Anne Kinney, director of NASA’s Solar System Exploration Division, will present “The Wet Solar System; Polar Ice on the Earth and Moon, Water on Mars, and Oceans on Europa and Titan” as the sixth annual Rev. George V. Coyne, S.J., Lecture in Astronomy & Astrophysics Thursday, Nov. 11, at 4:30 p.m. in the Weasler Auditorium. The event is free and open to the public.

Kinney will discuss the various forms of water found from Greenland to the moons of Saturn, in addition to water on Mars and the moons of Earth and Jupiter. While the theme of finding water sounds simple, the technologies NASA uses include laser ranging, neutron detection mass spectroscopy and magnetometry. Kinney will discuss how these technologies not only help NASA find the existence of water, but how they can be used to approximate the water’s depth and salt levels.

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11. Artwork for AMU information desk due today

Artwork is being solicited for display behind the information desk in the AMU through the rest of the semester. Marquette community members can submit as many as three pieces for consideration.

Those interested should send a digital image of their artwork to Kimberly Pham by Monday, Nov. 1, with their name, contact information and the dimensions of the artwork. Artwork that can be hung on the wall will be returned at the end of the semester.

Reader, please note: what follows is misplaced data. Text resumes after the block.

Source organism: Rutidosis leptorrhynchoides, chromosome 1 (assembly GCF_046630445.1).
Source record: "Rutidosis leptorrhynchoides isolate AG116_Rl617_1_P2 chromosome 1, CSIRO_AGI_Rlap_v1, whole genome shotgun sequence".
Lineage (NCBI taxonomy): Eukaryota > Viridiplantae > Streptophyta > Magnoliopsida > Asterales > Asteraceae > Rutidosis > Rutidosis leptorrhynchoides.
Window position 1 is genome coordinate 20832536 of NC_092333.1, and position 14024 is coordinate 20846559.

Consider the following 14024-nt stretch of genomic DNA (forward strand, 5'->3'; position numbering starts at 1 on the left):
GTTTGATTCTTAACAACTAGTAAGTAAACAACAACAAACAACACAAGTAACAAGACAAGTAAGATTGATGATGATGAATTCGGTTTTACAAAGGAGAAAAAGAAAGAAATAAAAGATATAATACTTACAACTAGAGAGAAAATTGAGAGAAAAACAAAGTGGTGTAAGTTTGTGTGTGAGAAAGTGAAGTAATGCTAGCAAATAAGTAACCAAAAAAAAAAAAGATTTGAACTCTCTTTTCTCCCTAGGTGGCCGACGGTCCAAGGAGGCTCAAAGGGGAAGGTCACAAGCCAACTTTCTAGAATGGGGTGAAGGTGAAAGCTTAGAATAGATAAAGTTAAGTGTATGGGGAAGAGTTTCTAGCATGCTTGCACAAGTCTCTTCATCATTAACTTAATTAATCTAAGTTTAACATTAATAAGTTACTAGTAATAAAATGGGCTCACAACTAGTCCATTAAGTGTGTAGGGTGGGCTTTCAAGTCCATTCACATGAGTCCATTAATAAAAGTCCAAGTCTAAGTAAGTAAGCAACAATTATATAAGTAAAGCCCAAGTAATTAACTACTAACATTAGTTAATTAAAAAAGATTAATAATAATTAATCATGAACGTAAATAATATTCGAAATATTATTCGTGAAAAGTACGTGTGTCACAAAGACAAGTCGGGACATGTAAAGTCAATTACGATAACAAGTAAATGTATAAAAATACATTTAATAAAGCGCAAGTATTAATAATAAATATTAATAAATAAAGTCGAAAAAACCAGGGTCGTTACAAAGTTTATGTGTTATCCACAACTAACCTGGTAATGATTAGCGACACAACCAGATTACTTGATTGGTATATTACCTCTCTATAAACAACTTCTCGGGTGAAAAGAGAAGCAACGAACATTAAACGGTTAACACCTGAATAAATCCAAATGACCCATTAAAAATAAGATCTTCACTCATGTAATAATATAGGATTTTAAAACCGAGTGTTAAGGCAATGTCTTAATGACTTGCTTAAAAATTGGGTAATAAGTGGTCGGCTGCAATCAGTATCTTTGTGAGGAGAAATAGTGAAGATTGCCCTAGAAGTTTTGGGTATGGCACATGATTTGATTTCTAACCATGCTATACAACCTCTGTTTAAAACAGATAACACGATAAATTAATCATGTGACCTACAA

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12. Neuroscience, psychology, biology, math and chemistry colloquiums this week

The Integrative Neuroscience Research Center will host Dr. David Stellwagen, associate professor of neuroscience at McGill University, Montreal, tomorrow, Nov. 2, at 3:30 p.m. in Cramer 104J. He will present "TFNalpha in Synaptic Plasticity and Nervous System Function."

The Department of Psychology will hold a colloquium Thursday, Nov. 4, at 3:30 p.m. in Cramer Hall 104J. Dr. Stephen Franzoi, assistant chair and professor of psychology, will present “Gender Scholarship and Academic Freedom at Marquette University: Insights from the Jodi O’Brien Case.”

Dr. Dale Noel, professor of biological sciences, will present a Department of Biological Sciences colloquium Friday, Nov. 5. Noel will present “Making a House a Home: Rhizobial Molecules for Infecting Root Nodules and Pleasing the Host” at 3:15 p.m. in Wehr Life Sciences 111.

The Department of Mathematics, Statistics, and Computer Science will hold a colloquium Friday, Nov. 5, at 3:30 p.m. in Cudahy 401. Iain Bruce, teaching assistant in MSCS, will present “An Adjustment to SENSE Image Reconstruction through a SENSE-Isomorphism Theoretical Image Voxel Estimation (SENSE-ITIVE) Model: Statistical Properties and Implications.”

The Department of Chemistry will host a colloquium Friday, Nov. 5, at 4:15 p.m. in Todd Wehr Chemistry 121. Dr. Torsten Fiebig, research associate professor of chemistry at Northwestern University, will present “Ultrafast Dynamics in the Molecules of Life — From Basic Research to Medical Applications.”